In presidential politics, how much money a candidate raises—and how many ads he or she airs—is often a barometer of a campaign's success. In local politics, there is a much simpler measurement—how many doors a candidate knocks on.
It’s a lesson that was quickly learned by St. Louis Park City Council candidates , , and .
“I think it makes a whole lot of difference,” Johnston-Madison said. “That one-on-one (time).”
With the election less than a week away, all four candidates have ratcheted up their ground games. Recently, St. Louis Park Patch tagged along with each of the candidates to get an inside look at what goes on at the doors.
‘Things Have To Keep Going At The House’
It's 11 a.m. on a recent Saturday morning, and Kaufman is moving frantically about his Zarthan Avenue home.
One of two candidates for the city’s At-Large A opening—Hallfin is the other—Kaufman is getting ready to go out door-knocking. But first he has to check on his three small children before leaving them with grandma and grandpa. There are also a few campaign volunteers inside, waiting for literature to hand out and marching orders from Kaufman.
This scene isn't unusual for any of the candidates, all of whom are juggling families and full-time jobs along with their campaigns.
Spano, competing with Johnston-Madison for the At-Large B seat, said he tries to go out knocking every night. Some nights simply don’t work.
“When the kids have home games, I go to them,” he said.
Hallfin said he’s able to get out a few nights each week, with family and work commitments tying up the rest of the time. Johnston-Madison no longer has any children living with her at home, which gives her a bit more time to campaign, but she said she still understands the constraints.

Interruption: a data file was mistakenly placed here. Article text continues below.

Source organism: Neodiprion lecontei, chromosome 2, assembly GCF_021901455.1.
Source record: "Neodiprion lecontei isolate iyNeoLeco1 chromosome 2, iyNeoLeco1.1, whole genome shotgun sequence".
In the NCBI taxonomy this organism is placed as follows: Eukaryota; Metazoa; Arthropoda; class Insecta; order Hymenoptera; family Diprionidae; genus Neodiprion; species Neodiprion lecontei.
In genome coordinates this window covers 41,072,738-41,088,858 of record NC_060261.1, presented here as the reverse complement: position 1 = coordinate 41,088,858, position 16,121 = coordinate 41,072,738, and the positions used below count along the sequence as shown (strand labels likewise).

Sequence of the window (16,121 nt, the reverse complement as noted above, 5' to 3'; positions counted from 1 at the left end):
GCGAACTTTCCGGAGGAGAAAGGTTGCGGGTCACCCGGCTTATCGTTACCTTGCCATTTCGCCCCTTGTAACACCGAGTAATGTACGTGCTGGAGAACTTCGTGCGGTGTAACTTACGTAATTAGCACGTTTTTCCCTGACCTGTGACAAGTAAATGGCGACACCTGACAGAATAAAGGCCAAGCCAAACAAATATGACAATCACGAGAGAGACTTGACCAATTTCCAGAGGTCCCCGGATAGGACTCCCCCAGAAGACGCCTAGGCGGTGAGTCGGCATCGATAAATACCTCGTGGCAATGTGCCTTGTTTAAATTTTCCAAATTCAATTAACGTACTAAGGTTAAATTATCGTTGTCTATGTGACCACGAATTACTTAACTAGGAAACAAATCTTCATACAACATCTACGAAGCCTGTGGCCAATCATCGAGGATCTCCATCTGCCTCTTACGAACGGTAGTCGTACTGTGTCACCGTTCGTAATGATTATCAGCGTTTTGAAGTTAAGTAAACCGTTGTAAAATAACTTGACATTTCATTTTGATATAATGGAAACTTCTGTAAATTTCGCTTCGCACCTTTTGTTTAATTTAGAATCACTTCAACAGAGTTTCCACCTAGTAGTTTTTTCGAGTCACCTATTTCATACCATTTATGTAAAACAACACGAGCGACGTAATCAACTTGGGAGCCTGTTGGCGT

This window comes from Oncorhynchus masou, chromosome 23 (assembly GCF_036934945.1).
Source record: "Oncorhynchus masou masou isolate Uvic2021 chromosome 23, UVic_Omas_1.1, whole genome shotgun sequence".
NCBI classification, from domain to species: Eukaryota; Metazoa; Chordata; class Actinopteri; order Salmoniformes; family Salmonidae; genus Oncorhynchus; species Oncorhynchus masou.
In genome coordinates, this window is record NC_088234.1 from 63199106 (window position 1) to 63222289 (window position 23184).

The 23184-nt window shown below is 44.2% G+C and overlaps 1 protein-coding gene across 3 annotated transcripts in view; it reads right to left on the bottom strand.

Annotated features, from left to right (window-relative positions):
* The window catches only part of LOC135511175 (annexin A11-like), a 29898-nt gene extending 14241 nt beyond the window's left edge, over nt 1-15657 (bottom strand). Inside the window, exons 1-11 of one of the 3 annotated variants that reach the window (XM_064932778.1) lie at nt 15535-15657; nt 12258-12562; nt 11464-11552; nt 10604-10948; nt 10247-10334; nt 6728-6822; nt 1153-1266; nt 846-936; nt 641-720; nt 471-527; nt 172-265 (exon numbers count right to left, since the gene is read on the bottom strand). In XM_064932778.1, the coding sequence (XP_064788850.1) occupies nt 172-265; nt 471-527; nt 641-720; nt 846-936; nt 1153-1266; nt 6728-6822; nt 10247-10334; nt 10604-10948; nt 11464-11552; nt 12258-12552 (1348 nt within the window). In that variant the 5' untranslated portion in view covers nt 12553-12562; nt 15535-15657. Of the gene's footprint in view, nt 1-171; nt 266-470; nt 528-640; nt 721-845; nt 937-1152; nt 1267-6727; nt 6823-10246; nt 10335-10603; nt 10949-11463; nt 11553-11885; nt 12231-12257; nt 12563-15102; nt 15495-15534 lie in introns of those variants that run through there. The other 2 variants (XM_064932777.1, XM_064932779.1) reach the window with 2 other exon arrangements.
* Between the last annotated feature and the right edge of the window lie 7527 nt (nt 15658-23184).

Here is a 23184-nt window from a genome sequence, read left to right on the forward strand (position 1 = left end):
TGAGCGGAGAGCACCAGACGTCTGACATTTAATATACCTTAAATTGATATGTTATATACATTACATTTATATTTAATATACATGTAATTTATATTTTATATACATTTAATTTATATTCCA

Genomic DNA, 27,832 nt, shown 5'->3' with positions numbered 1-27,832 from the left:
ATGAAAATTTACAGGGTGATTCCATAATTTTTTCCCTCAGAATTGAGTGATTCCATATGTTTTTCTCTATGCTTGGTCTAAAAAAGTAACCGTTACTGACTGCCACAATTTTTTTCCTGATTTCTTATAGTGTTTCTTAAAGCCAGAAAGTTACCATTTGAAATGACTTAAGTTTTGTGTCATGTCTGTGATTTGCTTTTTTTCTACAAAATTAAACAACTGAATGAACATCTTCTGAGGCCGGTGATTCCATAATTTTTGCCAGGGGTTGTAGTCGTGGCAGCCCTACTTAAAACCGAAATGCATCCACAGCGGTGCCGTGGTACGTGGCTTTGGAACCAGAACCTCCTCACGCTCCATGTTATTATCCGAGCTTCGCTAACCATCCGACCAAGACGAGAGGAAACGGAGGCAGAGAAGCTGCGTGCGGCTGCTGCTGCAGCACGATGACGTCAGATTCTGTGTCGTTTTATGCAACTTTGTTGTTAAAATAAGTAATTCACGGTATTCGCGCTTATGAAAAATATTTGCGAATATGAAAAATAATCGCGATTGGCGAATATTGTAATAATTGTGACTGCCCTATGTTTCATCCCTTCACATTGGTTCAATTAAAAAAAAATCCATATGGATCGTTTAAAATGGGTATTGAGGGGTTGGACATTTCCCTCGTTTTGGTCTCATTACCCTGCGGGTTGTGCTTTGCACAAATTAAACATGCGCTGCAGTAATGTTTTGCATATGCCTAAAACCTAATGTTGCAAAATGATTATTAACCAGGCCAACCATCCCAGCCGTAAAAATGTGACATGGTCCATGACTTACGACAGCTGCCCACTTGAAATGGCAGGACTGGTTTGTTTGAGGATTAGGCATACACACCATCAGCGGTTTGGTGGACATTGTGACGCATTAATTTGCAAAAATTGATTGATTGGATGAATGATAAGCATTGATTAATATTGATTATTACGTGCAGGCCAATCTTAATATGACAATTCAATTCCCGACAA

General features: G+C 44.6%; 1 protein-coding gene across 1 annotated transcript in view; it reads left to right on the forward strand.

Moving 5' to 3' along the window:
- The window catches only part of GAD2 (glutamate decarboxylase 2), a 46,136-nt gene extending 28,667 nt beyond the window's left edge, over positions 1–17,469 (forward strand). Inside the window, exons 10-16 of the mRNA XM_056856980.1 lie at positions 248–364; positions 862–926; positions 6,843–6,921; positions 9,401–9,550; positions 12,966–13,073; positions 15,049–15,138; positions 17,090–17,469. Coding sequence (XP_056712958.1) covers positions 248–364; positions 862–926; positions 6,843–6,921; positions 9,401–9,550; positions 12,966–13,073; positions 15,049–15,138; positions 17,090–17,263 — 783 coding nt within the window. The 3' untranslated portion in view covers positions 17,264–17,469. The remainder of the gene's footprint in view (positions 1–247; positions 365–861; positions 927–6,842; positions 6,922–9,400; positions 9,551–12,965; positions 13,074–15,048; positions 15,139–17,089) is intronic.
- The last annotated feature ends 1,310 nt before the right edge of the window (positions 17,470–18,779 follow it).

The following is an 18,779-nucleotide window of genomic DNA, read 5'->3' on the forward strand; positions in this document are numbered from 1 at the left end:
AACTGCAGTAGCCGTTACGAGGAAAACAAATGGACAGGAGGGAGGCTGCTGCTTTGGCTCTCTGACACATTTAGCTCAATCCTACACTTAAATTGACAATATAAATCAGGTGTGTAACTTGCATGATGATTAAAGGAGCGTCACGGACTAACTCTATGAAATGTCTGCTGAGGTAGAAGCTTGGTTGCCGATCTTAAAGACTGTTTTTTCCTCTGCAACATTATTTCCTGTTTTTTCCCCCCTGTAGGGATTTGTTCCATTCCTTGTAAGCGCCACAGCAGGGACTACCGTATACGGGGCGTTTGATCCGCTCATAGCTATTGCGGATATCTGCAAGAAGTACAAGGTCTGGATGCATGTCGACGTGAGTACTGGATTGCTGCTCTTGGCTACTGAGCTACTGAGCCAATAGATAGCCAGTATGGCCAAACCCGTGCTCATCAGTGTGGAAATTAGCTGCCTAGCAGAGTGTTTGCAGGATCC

“There are certain things that have to keep going at the house,” she said.
Getting Over Nerves
Before his first door-knocking run prior to the , Spano said he had to sit in his car and gather his nerves before going to the door—this from someone who once worked on Sen. Amy Klobuchar’s campaign.
“It’s different when your name is on the ballot,” he said.
While none of the candidates reported any real horror stories from front doors, all have had to gather the confidence to talk with strangers—a number of whom just wanted them to go away.
“It’s not my favorite thing to do, but it’s the best way to connect with people,” said Hallfin. “I just had to motivate myself to do it. I actually enjoy it once I get someone engaged and talking.”
Kaufman shared a similar sentiment.
“At first, I absolutely dreaded it,” he said, adding that experience has helped calm his nerves.
Johnston-Madison was the only candidate who didn’t acknowledge any nerves or uneasiness when it came to knocking on strangers’ doors.
“It’s natural for me,” she said.
Strategy, Strategy, Strategy
While door-knocking might look as simple as tapping a fist on a wooden door, the candidates for St. Louis Park City Council know there is more involved.
All but Johnston-Madison have utilized a DFL voter database to generate specific lists of St. Louis Park residents and their voting habits. Simply put, if someone is likely to vote, these three candidates knock. If someone isn’t likely to vote, they don’t.
“How many people that aren’t going to vote will I convince to vote?” Hallfin said.
Added Spano: “I want to make sure I do everything right to maximize my time.”
Johnston-Madison has used a publicly accessible database of precinct-level voting history from the Minnesota Secretary of State’s office to target specific areas for her mailings. But when it comes to door-knocking, she has cast a wider net, going up and down every block in every neighborhood.
Though the candidates' door-knocking strategies differ somewhat, all four said they would continue their ground games right up to Tuesday's election—underscoring the significance of a few knocks.
"It's just like anything," Kaufman said. "It's harder to say 'no' to someone's face."